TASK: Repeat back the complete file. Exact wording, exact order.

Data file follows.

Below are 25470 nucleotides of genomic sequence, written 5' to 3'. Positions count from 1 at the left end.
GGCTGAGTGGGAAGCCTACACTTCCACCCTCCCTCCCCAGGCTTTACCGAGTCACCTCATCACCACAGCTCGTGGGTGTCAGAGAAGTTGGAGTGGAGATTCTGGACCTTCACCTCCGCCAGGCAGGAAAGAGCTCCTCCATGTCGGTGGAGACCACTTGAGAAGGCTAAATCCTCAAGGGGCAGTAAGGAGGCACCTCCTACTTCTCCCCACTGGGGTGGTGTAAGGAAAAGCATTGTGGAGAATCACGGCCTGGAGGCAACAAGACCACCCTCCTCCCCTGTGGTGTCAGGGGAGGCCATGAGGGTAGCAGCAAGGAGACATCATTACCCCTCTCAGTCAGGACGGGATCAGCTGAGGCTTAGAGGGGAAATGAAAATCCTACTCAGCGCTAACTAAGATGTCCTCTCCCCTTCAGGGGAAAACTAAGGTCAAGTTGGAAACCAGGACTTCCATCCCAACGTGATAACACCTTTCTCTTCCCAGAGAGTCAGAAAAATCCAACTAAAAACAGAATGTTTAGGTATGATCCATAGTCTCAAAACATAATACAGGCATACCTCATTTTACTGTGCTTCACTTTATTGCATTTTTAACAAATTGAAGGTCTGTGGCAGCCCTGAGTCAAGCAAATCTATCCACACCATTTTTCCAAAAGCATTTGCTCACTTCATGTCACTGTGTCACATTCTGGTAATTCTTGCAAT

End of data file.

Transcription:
Below are 25470 nucleotides of genomic sequence, written 5' to 3'. Positions count from 1 at the left end.
GGCTGAGTGGGAAGCCTACACTTCCACCCTCCCTCCCCAGGCTTTACCGAGTCACCTCATCACCACAGCTCGTGGGTGTCAGAGAAGTTGGAGTGGAGATTCTGGACCTTCACCTCCGCCAGGCAGGAAAGAGCTCCTCCATGTCGGTGGAGACCACTTGAGAAGGCTAAATCCTCAAGGGGCAGTAAGGAGGCACCTCCTACTTCTCCCCACTGGGGTGGTGTAAGGAAAAGCATTGTGGAGAATCACGGCCTGGAGGCAACAAGACCACCCTCCTCCCCTGTGGTGTCAGGGGAGGCCATGAGGGTAGCAGCAAGGAGACATCATTACCCCTCTCAGTCAGGACGGGATCAGCTGAGGCTTAGAGGGGAAATGAAAATCCTACTCAGCGCTAACTAAGATGTCCTCTCCCCTTCAGGGGAAAACTAAGGTCAAGTTGGAAACCAGGACTTCCATCCCAACGTGATAACACCTTTCTCTTCCCAGAGAGTCAGAAAAATCCAACTAAAAACAGAATGTTTAGGTATGATCCATAGTCTCAAAACATAATACAGGCATACCTCATTTTACTGTGCTTCACTTTATTGCATTTTTAACAAATTGAAGGTCTGTGGCAGCCCTGAGTCAAGCAAATCTATCCACACCATTTTTCCAAAAGCATTTGCTCACTTCATGTCACTGTGTCACATTCTGGTAATTCTTGCAAT